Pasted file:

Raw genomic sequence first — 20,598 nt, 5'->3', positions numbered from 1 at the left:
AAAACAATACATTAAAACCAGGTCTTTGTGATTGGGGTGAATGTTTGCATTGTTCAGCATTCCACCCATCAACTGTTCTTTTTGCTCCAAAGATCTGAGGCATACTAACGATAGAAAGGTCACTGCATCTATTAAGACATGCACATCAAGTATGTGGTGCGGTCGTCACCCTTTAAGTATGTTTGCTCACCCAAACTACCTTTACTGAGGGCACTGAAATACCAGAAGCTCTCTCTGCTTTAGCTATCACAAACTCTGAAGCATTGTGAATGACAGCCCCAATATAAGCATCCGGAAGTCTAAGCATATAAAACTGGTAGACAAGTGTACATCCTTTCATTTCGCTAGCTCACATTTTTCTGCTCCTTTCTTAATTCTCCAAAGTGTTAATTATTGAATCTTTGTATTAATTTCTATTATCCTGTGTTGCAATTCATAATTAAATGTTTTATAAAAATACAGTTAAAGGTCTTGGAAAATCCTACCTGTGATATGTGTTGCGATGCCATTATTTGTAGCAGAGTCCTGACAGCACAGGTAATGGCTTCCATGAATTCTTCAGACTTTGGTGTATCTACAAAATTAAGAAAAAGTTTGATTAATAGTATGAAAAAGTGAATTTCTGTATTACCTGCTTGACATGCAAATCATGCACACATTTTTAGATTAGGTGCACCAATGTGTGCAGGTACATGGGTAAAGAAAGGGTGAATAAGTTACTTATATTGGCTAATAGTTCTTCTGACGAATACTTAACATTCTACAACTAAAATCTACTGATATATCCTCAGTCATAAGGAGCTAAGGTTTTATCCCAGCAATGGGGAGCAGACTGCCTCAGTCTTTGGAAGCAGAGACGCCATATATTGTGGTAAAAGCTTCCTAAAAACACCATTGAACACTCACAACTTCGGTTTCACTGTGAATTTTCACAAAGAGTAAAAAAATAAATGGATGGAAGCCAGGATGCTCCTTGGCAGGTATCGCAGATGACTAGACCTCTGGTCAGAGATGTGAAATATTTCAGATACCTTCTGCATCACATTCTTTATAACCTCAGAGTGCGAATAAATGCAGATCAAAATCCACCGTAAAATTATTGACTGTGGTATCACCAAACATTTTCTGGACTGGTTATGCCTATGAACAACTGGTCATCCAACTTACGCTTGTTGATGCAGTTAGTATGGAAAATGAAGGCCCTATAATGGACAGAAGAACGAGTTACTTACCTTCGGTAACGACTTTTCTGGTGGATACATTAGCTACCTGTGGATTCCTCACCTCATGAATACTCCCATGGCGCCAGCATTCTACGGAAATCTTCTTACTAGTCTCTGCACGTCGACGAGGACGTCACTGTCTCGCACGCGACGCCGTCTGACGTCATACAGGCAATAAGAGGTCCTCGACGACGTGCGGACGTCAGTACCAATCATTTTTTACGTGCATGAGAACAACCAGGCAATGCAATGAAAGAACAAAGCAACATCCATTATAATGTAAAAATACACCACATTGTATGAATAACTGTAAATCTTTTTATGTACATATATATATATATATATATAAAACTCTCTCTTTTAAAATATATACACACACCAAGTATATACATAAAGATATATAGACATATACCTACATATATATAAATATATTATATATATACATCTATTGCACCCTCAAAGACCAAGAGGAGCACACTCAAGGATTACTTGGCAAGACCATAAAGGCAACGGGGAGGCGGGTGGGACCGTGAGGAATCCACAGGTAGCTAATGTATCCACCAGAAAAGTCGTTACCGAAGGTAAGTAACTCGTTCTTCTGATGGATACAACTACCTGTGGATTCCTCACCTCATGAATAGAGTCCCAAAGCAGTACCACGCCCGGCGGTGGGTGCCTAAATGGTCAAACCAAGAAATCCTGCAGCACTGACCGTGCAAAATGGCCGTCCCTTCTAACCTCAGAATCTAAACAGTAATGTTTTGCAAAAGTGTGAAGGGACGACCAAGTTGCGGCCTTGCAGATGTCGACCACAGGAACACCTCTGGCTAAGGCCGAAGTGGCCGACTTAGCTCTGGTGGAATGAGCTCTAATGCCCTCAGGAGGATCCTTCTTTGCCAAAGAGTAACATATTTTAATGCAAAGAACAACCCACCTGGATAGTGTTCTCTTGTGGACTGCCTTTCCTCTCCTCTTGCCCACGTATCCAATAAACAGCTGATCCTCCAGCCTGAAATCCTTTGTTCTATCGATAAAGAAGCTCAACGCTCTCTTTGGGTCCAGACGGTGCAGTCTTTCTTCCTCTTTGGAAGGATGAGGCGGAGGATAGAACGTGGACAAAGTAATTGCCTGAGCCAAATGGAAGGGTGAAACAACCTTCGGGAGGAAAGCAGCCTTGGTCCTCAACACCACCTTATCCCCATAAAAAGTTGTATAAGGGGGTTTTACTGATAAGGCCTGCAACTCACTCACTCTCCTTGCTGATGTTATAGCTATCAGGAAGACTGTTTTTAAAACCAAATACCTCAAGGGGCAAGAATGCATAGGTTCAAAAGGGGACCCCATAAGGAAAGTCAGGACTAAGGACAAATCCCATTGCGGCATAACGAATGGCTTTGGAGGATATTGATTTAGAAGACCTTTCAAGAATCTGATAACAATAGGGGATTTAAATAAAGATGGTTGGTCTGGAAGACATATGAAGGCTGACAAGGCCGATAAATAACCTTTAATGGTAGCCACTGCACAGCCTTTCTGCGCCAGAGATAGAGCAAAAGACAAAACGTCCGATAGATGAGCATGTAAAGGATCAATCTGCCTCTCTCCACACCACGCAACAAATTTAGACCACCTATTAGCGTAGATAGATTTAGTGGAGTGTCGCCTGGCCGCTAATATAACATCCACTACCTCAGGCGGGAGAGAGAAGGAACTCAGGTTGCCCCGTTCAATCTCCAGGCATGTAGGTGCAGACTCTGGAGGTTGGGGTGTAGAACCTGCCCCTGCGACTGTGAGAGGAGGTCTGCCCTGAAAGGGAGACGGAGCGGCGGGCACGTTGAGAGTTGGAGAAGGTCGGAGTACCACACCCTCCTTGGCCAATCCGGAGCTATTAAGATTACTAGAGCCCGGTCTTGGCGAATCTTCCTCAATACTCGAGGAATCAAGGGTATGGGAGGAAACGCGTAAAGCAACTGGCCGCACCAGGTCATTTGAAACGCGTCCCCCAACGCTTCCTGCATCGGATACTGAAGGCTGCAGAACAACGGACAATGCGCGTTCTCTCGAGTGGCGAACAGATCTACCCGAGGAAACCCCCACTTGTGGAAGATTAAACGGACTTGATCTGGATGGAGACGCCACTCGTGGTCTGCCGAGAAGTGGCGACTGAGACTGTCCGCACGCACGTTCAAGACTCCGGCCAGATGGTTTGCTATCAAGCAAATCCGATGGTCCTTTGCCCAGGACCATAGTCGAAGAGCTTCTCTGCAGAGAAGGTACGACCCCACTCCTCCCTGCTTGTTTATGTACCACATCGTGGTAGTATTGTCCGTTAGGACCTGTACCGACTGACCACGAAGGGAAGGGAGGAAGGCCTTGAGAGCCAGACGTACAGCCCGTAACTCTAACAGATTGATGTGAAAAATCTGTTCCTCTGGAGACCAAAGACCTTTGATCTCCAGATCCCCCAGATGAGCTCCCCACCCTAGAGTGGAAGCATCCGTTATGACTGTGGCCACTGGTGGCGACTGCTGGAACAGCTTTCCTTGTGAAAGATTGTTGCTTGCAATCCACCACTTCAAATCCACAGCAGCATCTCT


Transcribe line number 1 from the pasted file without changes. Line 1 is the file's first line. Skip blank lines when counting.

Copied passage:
Raw genomic sequence first — 20,598 nt, 5'->3', positions numbered from 1 at the left: